A:  A lot of you’re forms are reminiscent of forms from nature, some of them look like they could be homages to mountains for instance.  I know I keep on coming back to the idea of ritual; but, I’m curious - what is the relationship between someone living in New York City, in the 21st century to nature or to spirituality? 

M:  I think it’s hard in New York.  I have a very isolated lifestyle. Which helps me focus. I can be social sometimes, but I don’t really go out that much.  I spend a lot of time in my studio by myself thinking and working.  I think that isolation gives me a tiny bit of perspective on myself which is what spirituality is to me.  Even if you practice in an organized way, I think the relationship is (or should) always be personal. 

In terms of nature, I think it’s really difficult.  I often think about how a lot of artists in recent history have had a country house or some kind of retreat.  I think being alone without being lonely is really important to the creative process.  To be comfortable to be by yourself and not feel like you need someone else or an idea as a scratching post and to just be alone with your thoughts is really important.  I isolate myself a little bit to get that but it can be hard in New York.  

But with these kinds of mountain shapes to me it can be read many different ways.  I can see a mountain or a setting sun.  But, I also see these as orifices: like eyeballs and tears, or nostrils and mucous.  I think that’s true in nature though too:  a single image or form can have double or triple interpretations, really it can be infinite.  As they multiply out and get bigger, they also get smaller. Like the Eames movie the Powers of Ten.  As far as you go inward to see the veins and vascular networks, and then go out to see galaxies you see that everything mimics itself.  From the smallest cell to the largest universe everything has similar geometry and balance.  While it would be nice to have somewhere I could go to be with nature more, you can see the natural sense of order without that.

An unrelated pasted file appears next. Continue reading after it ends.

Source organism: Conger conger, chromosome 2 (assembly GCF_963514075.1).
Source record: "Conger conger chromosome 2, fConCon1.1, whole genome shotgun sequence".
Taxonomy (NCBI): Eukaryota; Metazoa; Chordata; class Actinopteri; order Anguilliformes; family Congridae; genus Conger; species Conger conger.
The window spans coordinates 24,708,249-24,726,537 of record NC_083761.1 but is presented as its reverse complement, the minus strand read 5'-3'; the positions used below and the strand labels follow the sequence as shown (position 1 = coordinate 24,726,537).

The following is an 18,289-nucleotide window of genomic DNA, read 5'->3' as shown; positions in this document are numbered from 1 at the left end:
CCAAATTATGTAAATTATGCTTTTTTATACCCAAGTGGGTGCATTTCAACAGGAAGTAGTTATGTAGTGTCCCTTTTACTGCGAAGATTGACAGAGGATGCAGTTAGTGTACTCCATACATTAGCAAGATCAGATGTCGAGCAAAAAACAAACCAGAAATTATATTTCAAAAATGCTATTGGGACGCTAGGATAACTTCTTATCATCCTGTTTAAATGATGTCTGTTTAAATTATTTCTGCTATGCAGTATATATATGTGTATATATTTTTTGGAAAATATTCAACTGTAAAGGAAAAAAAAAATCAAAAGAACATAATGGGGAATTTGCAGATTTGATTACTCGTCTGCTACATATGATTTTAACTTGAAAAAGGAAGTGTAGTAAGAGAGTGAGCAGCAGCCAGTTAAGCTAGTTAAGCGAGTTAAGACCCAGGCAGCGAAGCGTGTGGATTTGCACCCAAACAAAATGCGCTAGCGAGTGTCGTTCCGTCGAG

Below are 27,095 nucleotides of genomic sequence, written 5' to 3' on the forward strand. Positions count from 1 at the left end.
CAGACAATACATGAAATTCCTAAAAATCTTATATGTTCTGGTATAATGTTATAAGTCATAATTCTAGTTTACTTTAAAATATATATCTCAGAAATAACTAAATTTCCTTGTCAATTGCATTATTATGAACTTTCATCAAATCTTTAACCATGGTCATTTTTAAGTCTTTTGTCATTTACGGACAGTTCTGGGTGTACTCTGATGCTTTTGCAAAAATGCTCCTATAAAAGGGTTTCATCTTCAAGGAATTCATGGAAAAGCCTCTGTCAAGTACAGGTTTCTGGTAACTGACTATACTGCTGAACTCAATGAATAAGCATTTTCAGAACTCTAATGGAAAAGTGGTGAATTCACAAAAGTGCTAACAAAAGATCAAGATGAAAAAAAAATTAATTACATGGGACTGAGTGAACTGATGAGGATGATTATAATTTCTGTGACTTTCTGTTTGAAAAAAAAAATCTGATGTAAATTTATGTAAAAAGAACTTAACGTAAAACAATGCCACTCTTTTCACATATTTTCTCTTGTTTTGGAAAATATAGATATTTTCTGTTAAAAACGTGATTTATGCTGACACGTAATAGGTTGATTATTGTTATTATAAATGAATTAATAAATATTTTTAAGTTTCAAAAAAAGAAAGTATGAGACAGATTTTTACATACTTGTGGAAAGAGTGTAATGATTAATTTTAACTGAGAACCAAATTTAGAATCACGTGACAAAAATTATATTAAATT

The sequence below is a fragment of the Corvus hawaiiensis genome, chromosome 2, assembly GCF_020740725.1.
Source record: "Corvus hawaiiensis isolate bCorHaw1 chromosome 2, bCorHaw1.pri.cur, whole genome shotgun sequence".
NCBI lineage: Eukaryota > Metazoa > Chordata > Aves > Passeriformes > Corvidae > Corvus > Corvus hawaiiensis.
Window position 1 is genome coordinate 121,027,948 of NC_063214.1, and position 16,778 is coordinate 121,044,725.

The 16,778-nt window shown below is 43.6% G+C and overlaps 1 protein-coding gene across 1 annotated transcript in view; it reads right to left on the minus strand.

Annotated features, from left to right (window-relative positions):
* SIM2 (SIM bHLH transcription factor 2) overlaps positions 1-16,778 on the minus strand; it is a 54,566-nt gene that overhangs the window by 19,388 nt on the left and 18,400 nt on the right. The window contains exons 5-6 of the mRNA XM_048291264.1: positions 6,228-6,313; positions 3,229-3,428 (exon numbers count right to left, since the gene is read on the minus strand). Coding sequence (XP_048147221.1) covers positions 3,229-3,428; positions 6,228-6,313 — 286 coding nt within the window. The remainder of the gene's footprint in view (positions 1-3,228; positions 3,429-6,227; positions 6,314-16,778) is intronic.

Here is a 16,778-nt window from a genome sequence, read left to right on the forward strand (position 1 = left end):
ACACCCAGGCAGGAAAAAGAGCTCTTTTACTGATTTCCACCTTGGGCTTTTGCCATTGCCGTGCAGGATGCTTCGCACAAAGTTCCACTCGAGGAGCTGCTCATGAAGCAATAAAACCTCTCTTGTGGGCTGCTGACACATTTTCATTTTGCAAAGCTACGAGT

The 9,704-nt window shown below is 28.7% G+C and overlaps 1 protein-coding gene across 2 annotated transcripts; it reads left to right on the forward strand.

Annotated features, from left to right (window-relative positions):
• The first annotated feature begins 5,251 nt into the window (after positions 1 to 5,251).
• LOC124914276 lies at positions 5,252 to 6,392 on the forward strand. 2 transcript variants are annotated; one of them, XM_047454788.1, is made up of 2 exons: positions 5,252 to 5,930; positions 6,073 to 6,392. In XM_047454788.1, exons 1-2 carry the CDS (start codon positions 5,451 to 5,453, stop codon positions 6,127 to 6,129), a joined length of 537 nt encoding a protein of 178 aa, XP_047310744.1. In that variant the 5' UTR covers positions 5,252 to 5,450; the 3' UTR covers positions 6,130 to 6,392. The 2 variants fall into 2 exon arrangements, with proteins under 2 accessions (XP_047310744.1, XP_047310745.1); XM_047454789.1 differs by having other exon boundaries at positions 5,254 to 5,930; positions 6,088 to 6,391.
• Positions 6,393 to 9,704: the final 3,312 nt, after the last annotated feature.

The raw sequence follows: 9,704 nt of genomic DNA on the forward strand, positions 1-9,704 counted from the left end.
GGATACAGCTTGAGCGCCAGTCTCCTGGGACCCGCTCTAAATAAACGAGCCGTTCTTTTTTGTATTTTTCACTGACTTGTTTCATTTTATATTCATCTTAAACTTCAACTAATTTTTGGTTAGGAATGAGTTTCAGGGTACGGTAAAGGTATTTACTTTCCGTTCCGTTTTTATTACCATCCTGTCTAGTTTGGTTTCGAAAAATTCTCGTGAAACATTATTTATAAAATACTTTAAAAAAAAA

A:  It provides a really great sense of comfort to think that what is outside in the whole universe can be found right inside yourself.  

Can I ask about your relationship to color?

M:  Well, I’m colorblind.  I’m red green color blind, so anything with red or green is difficult to put a word to.  I often have to ask someone “is this purple?”  When I use color, like now I am using a lot of color but I go though periods where I don’t use much because its difficult.  For that reason I tend to use a lot of saturated colors because they are easier to see.  My relationship to color is complex, but I feel like it gives me a lot of respect for it.  I think everyone sees color differently though.  A lot of scientists are saying we aren’t actually sure what color is outside of our own minds.  

I went through a 3-4 year period where I would only use the color of the material.  Like purple leathers, pink or dark woods, things that weren’t painted I should say. I really enjoyed that because I didn’t have to think about the color so much.  But as much as you gain by having a natural or minimal palette, in terms of seriousness (like dark Caravaggio paintings that have a great weight) you lose a little bit of joy and openness of celebration - I think that’s why I brought color back.